14 March, 2000
Bits and Pieces, and a True Confession
73 00 s, 107 38 w
Temp -0.6 C, wind northeast at 25 knots (29 mph)
Barometer 978 mb, falling slowly
Light snow, no stars
Depth 475m (1558 ft)
Ship on CTD station, 75% open pack, one meter swell.
Here are some bits and pieces of what is going on aboard the Nathaniel B. Palmer. They don't form a coherent whole, but here's my excuse: In the past, when I have read accounts of people in Antarctica, sometimes it was the odd little detail that fascinated me. Here are some odd little details.
About twenty-four hours ago we left the shelf break, where the relatively shallow (475 m) continental shelf drops steeply to oceanic depths of 2000 m or more. We were following the break eastward for two reasons. First, we wanted to map it. Before now, nobody knew within tens of kilometers where the break was. It is important to know its position to know the extent of the ice cap at its maximum about 15000 years ago. The second reason we were out by the shelf break was more practical. There is a large area of dense pack ice we've been forced to go around. The ice extends from about 107 45w to 113 00w, and from 71 40s to 72 50s. It probably would have been possible for the Nathaniel B. Palmer to go through that area, but progress would have been very slow. With the need to back and ram, we might only have made five or six kilometers per day.
We have now come south 220 km (136 miles) from the shelf break, along 107w longitude, trying to work to the west as much as we can along the dense pack ice edge. The bathymetry (bottom contour) of this part of the Amundsen Sea is virtually unknown, although the area to the east of us has been sparsely mapped. Remember that the Antarctic continental shelf is deeper and more sculptured near the land, because the glaciers have eroded more there. We are now getting far enough south so that the featureless flat outer shelf bottom is starting to show contours. We know from previous voyages that near the edge of Thwaites and Pine Island Glaciers the water is deep (1000m) and the bottom is uneven bedrock scraped clean by numerous glaciers. We are just getting down into that area now. It is exciting to watch the SeaBeam image of the bottom as we explore new territory.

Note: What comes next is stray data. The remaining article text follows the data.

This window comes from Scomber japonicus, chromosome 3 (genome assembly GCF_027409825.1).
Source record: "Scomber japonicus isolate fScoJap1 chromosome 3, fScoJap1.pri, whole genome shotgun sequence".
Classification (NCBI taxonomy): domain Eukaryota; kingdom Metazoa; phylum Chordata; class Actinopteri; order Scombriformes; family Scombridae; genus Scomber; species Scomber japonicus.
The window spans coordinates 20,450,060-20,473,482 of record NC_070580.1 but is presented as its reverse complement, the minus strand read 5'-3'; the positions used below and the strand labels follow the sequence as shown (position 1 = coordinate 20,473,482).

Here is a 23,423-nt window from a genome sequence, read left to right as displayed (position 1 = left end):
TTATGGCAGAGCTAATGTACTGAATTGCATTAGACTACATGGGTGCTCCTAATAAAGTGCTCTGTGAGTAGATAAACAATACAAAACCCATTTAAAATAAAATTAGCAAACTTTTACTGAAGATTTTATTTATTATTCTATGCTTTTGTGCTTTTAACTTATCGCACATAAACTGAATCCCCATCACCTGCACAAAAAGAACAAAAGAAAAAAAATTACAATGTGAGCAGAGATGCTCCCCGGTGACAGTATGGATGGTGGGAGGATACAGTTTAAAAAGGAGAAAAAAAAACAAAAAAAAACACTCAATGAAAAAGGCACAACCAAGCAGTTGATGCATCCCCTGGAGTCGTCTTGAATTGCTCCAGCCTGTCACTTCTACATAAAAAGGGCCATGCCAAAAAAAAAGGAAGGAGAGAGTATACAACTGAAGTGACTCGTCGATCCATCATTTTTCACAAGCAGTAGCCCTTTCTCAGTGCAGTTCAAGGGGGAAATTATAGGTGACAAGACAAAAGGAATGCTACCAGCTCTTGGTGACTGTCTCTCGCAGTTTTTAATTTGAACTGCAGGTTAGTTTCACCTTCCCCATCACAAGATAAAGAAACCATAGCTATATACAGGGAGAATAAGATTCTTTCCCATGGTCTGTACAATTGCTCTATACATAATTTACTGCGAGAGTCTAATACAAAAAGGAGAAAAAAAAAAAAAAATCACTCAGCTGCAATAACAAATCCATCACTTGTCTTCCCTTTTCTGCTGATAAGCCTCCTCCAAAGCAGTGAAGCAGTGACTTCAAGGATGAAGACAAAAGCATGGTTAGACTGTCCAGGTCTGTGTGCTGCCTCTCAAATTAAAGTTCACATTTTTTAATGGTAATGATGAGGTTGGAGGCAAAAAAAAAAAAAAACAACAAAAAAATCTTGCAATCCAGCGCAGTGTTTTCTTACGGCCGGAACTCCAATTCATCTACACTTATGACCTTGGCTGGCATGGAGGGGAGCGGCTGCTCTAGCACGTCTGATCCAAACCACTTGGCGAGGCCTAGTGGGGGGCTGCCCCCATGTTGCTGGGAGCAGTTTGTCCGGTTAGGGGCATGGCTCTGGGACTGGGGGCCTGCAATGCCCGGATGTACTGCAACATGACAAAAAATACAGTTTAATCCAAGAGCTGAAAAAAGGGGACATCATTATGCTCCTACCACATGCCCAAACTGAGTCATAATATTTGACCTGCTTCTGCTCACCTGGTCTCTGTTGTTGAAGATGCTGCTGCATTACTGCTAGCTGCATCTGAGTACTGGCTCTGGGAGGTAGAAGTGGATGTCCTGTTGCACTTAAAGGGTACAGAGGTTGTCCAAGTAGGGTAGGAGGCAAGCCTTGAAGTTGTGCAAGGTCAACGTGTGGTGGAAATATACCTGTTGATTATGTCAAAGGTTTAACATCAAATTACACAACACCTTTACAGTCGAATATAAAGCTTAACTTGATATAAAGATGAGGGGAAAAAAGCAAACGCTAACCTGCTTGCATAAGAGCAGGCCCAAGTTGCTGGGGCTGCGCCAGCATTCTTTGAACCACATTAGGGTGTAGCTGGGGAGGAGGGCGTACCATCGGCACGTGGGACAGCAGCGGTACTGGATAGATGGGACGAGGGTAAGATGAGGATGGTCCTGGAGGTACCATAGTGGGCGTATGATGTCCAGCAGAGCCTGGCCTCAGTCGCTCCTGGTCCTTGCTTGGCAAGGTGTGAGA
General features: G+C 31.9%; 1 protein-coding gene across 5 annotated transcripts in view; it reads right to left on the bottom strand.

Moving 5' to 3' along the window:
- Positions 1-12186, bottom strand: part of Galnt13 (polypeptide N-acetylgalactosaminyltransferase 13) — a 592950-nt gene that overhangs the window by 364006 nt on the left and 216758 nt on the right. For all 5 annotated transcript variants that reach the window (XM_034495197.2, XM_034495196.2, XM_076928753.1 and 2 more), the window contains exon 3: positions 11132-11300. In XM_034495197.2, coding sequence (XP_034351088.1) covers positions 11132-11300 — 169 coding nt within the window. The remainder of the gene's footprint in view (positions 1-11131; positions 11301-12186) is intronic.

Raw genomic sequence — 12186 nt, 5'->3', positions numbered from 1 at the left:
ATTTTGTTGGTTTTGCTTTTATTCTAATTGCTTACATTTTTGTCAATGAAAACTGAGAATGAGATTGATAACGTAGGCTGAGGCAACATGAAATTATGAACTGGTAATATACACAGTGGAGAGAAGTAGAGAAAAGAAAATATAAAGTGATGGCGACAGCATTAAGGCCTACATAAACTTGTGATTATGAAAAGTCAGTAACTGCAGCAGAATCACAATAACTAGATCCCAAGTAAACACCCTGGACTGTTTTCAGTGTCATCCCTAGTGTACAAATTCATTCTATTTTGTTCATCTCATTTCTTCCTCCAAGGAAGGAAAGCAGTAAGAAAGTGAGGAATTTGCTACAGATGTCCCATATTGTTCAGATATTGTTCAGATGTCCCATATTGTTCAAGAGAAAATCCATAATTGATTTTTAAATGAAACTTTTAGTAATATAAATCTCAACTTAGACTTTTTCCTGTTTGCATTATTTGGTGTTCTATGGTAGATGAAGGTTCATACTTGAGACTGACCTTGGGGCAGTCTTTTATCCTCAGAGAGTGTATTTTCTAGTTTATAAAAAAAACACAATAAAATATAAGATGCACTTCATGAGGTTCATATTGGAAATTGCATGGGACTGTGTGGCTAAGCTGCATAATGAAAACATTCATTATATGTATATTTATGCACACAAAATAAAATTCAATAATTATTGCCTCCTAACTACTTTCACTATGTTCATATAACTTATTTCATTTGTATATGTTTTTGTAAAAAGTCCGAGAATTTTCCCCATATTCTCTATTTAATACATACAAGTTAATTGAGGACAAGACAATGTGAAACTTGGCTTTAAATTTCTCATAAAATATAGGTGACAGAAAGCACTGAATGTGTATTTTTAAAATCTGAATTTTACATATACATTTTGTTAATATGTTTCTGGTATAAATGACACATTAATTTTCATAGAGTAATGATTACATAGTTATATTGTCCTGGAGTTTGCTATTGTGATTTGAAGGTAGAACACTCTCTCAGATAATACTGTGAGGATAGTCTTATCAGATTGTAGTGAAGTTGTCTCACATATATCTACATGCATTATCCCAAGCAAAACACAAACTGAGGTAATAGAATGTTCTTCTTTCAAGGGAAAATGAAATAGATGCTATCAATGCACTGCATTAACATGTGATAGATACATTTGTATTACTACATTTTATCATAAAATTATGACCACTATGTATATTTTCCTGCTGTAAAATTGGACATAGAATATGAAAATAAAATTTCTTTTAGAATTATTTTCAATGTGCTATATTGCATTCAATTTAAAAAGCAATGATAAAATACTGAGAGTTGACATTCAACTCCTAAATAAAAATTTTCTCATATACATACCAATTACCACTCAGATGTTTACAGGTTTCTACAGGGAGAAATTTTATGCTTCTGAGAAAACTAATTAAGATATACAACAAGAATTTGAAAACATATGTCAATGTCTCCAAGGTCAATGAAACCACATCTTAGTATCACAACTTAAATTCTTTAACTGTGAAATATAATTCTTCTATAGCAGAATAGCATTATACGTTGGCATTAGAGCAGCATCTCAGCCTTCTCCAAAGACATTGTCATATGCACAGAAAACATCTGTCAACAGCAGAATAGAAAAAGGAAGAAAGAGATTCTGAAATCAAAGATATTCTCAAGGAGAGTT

Our navigation is somewhat hampered by the lack of satellite visual images of the ice. The most recent picture we have is almost a week old. The Amundsen Sea area has been covered with clouds for that long. We have microwave images but they are hard to interpret.
The north wind and near freezing temperatures of the last week have brought with them gray overcast and almost continuous snow. A low pressure centered on the ice cap to the southwest of us seems to be the cause of this weather and the reason clouds have obscured visual satellite images. It is strange for me, a northern hemisphere weather watcher, to think of a warm north wind. In Maine, north winds mean clear cool air. Southerly winds produce that effect here.
Night and day, the temperature for the last few days has been just below freezing, within a degree or so, and remarkably constant. It requires a lot more energy to melt ice and raise the temperature a degree from -0.5 C to +0.5 C than to raise the temperature from say -3 c to -2 C. The relatively warm north wind loses its heat over the pack ice, which absorbs heat like sand absorbs water.
The change in the day length here is remarkable. I arrived at McMurdo station just about one month ago. At that time the sun was above the horizon twenty-four hours a day, and would not dip below until February 18. A week from now will be the equinox, when worldwide there will be twelve hours of light and twelve hours of darkness.
If you do the math, that means that the day length will have gone from twenty four to twelve hours in about 45 days, thus the average loss is about one quarter hour per day. Remember, though that the rate of light loss is greatest around the equinox and least near the solstices. I haven't figured it exactly, but my guess is that during the week surrounding the equinox, we will be losing one half hour of light per day at this high southern latitude.